Since the contested 2013 election of Abdulla Yameen, Maldives has made the headlines internationally for the wrong reasons. Although tourism continues to thrive, the arrest, detention and subsequent exile of its first democratically elected president, the arrest of two supreme court judges and a state of emergency imposed in early 2018 all serve to reinforce the impression that an almost total state capture has occurred. Despite strong criticism from international bodies, reports of corruption continue, as well as instances of intimidation and arrests of opponents of the government.
Plots, Scandal and Graft
In September 2015, a small explosion on President Yameen's yacht – an attempt on his life, it was later claimed – occurred as the president and his entourage arrived in Male. A month later the president arrested his vice-president, Ahmed Adeeb, for charges of high treason and terrorism, the fourth high-profile rival of the president to be arrested on terrorism charges since 2013. Adeeb was handed a 10-year jail sentence in 2016, cleansing the executive of potential challengers for the presidency.
Despite this consolidation of power, an even bigger storm was brewing for Yameen: in 2017 an Al Jazeera investigation into corruption in Maldives stunned the nation. In his documentary piece Stealing Paradise, journalist Will Jordan identified what he believed was a vast US$1.5 billion graft scheme, in which President Yameen and his associates were allegedly skimming huge sums from the fees paid by foreign companies wanting to lease Maldivian islands to turn into resorts. While many locals knew that corruption was a problem, nobody had any idea of the scale at which this was apparently operating.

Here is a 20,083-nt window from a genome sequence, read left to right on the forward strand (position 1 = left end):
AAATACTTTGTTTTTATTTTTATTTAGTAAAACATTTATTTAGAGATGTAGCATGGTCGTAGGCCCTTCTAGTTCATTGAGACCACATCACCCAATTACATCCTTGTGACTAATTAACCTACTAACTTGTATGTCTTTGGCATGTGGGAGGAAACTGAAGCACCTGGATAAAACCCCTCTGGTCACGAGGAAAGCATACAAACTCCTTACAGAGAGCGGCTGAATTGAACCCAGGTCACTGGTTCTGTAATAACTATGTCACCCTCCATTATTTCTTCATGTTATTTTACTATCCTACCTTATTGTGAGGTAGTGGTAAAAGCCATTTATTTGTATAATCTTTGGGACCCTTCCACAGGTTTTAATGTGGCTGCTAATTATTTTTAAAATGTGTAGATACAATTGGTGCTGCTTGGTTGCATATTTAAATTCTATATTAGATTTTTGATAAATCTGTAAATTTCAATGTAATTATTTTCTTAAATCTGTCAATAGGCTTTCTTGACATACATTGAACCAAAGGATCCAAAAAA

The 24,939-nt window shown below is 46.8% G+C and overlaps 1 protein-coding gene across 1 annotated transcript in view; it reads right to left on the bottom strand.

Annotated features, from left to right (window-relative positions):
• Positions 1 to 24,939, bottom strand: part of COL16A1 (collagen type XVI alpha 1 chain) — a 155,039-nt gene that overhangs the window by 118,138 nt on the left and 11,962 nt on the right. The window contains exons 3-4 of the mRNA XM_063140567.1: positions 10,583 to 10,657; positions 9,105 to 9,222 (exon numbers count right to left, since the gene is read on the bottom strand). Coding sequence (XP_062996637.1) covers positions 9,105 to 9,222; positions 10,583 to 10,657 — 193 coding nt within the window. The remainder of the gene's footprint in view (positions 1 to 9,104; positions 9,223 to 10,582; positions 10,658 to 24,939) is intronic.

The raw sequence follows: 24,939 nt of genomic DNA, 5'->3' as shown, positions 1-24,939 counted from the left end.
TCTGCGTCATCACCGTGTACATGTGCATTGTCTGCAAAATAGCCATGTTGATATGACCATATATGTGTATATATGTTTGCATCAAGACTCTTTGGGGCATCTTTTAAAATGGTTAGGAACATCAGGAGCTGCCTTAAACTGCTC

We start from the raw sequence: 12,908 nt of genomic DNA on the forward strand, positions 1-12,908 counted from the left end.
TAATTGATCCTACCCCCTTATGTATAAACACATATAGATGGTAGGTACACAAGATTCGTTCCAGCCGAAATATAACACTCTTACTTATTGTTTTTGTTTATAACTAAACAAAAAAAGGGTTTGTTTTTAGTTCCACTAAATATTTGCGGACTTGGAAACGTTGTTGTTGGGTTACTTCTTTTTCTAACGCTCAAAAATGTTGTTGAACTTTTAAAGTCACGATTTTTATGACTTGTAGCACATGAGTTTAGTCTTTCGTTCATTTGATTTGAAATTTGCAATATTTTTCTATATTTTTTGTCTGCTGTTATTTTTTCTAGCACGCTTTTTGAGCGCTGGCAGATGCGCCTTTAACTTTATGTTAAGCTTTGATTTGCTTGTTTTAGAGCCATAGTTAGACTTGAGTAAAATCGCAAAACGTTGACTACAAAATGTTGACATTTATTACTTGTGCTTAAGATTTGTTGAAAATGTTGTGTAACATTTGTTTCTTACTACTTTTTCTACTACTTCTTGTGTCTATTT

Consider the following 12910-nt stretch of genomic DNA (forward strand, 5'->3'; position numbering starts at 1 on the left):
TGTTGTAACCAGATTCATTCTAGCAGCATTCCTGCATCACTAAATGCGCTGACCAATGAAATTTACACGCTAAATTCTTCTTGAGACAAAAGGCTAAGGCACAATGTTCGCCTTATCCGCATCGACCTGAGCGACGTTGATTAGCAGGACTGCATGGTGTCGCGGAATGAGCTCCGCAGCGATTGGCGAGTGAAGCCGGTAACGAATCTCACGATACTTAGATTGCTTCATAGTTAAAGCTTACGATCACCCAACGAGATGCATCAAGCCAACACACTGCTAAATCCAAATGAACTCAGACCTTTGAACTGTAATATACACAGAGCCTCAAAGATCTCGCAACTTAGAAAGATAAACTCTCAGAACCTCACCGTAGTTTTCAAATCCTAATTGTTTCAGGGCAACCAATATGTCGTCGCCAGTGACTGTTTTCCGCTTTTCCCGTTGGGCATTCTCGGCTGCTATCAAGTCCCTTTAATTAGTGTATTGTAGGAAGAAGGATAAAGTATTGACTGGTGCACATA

Relations between the government and the press were already fragile following the disappearance in 2014 of Rilwan Abdulla, a journalist for the newspaper Minivan News, who received death threats after investigating political corruption and was last seen being abducted at knife-point outside his house. After the government introduced new laws allowing the state to close media organisations accused of defamation in 2016, the status of the press in Maldives was downgraded from 'Partly Free' to 'Not Free' by democracy organisation Freedom House, a position echoed by organisations such as Reporters Without Borders.
Is It Safe To Go?
Despite the political tension and worryingly authoritarian developments in Male, tourism continues to boom, with 1.2 million tourists arriving in 2017 alone, more than four times the population of the entire country. Hotels at both ends of the spectrum are being built with astonishing speed: new luxury properties at the top end and cheaper guesthouses on inhabited islands are completed almost monthly.
With growing options for travel beyond the established resort islands, this is a fascinating time to visit Maldives, especially if you’re lucky enough to visit the capital and other inhabited islands. If you do visit Male, do be sure to avoid any large demonstrations of other mass gatherings, however, as there's always the possibility of unrest. The fast pace of change here – despite the current political instability – is all part of the charm of discovering this proud and fiercely independent island nation.